EPA Defies Automakers by Keeping Efficiency Standards IntactRyan Beene and John Lippert
Final determination ends EPA review of auto carbon standards
EPA says 50.8 mpg goal is affordable; automakers say it’s not
The U.S. Environmental Protection Agency announced it’s keeping vehicle efficiency standards intact through the 2025 model year, shoring up a key piece of President Barack Obama’s environmental legacy against a challenge by the incoming administration.
The agency issued its determination Friday reaffirming its earlier finding that no major changes are necessary in greenhouse gas standards for cars and light-duty trucks. The move, completed just days before Obama leaves office, makes it more difficult, but not impossible, for President-elect Donald Trump’s administration to ease off on the standards.
In a statement, EPA Administrator Gina McCarthy said her decision to keep the standards intact was built upon eight years of research and ample opportunity for industry input.
“At every step in the process the analysis has shown that the greenhouse gas emissions standards for cars and light trucks remain affordable and effective through 2025, and will save American drivers billions of dollars at the pump while protecting our health and the environment," McCarthy said in a statement.
The announcement concludes the EPA’s mid-term evaluation of Obama’s auto efficiency standards, which get tougher every year through 2025. Automakers had argued that falling prices at the pump made buyers less interested in efficient vehicles, and so made achieving the standards more difficult. The standards require automakers to limit carbon-dioxide emissions by boosting their fleetwide fuel economy to a 50.8 miles per gallon average by 2025, from 35.3 mpg now.
Obama has described the emission standards as a key element in his fight against climate change. Carmakers have said the standards will raise vehicle costs and accused the EPA of rushing to conclude the evaluation process before Trump takes office on Jan. 20.
Automakers had expected the review to last months longer so there would be time for additional debate. The final determination was due no later than April 2018.
The accelerated decision "can only undermine confidence in the objectivity of policymaking," said John Bozzella, president of the Association of Global Automakers, which represents Honda Motor Co. and others. "It merits a serious look by the incoming administration."
The EPA standards could be reviewed by the EPA once Trump takes office, but changing them won’t be easy. EPA would need to initiate and complete a new rulemaking to change the current standards, which were codified in 2012. And then it would have to defend scrapping eight years of technical analysis in court. Trump hasn’t said if this will be a priority for his administration, but the American Energy Alliance, which has several staff members advising the transition, said Obama’s EPA was "trying to cement an agenda that the American people have rejected" by affirming fuel economy mandates that "are outrageously unrealistic."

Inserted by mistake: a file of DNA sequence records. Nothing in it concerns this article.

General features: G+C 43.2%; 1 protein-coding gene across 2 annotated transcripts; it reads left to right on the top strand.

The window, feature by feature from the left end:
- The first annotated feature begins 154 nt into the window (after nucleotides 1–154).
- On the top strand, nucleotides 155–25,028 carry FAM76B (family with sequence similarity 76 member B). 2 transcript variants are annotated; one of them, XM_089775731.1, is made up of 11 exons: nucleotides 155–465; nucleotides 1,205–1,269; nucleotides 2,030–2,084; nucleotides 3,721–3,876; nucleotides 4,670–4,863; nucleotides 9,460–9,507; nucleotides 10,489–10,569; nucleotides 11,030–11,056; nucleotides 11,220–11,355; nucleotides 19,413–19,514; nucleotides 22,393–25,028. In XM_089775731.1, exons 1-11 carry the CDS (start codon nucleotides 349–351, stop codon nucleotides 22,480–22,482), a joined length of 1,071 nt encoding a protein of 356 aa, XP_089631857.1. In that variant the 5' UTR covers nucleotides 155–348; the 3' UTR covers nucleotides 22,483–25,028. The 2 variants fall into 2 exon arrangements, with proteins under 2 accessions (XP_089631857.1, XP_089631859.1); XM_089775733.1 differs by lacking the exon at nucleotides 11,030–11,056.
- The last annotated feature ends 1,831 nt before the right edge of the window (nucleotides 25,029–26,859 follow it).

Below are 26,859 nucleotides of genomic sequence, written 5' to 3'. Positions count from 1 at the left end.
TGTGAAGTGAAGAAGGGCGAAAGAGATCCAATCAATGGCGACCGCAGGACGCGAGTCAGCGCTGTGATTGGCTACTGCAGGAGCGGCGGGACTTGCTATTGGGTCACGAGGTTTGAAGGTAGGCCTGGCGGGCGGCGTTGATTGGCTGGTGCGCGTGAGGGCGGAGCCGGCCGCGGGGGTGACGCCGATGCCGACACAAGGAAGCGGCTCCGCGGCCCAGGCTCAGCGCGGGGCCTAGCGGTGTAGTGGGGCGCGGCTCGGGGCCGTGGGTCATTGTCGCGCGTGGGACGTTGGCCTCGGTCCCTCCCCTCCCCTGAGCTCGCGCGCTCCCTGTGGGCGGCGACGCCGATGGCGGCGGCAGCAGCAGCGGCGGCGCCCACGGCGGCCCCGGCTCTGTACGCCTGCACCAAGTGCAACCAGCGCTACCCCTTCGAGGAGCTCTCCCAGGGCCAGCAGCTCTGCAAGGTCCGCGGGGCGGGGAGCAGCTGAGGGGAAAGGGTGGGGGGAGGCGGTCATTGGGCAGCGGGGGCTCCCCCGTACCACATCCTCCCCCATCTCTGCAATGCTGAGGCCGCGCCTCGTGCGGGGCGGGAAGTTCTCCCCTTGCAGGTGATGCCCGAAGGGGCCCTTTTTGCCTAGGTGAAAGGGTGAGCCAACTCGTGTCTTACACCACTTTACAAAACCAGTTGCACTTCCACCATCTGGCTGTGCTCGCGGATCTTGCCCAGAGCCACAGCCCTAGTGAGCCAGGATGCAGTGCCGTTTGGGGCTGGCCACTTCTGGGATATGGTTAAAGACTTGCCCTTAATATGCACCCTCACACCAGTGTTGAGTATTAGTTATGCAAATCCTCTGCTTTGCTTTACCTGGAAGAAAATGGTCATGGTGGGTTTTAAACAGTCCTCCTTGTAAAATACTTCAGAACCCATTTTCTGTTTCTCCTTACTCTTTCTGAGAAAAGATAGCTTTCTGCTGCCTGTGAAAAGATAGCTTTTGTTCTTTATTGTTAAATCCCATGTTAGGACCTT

"Politics are clearly the motivating factor behind the Obama administration’s decision as they broke with their own timeline to ram this costly mandate through before Jan. 20," said the free-market advocacy group.
The EPA had previously indicated that the proposed decision that preceded today’s move, its preliminary ruling, to come in mid-2017. But the agency made the announcement on Nov. 30, when it decided to lock in the 2022-2025 rules based on a finding that they were both affordable and effective. Automakers disagreed and asked the EPA to reconsider and give them more time to make their case.
In real-world conditions, drivers will see an average fuel economy of 36 mpg by the 2025 model year, up 10 mpg from today, according to EPA.
The agency also said the technical record would have supported an increase in the standards. Automakers have adopted fuel-saving technologies faster than expected while also posting new car sales records in the U.S. market. Yet the agency chose refrained from toughening the standards "to provide regulatory certainty for the auto industry.”
Luke Tonachel, a senior analyst at the Natural Resources Defense Council, says automakers have shown they can meet the standards through 2025, adding that the rules will allow car owners to save an average of $4,000 over a vehicle’s life.
"There’s absolutely no basis for weakening the standards," he said.
Weakening the standards would put U.S. automakers at a competitive disadvantage, said Daniel Becker, director of the Safe Climate Campaign. Regulators in Europe and China are also pressing forward with tough emissions rules.
"Carmakers should invest in engineers to save consumers money and cut our oil use and pollution rather than in lobbyists to weaken this sensible, cost-effective standard," Becker said in a statement.
For its part of the mid-term evaluation, the National Highway Traffic Safety Administration will be conducting a protracted round of rule-making to formalize its fuel-economy targets for 2022-2025. The California Air Resources Board may conclude its portion of the mid-term evaluation, including the state’s zero-emission vehicle requirement, in March.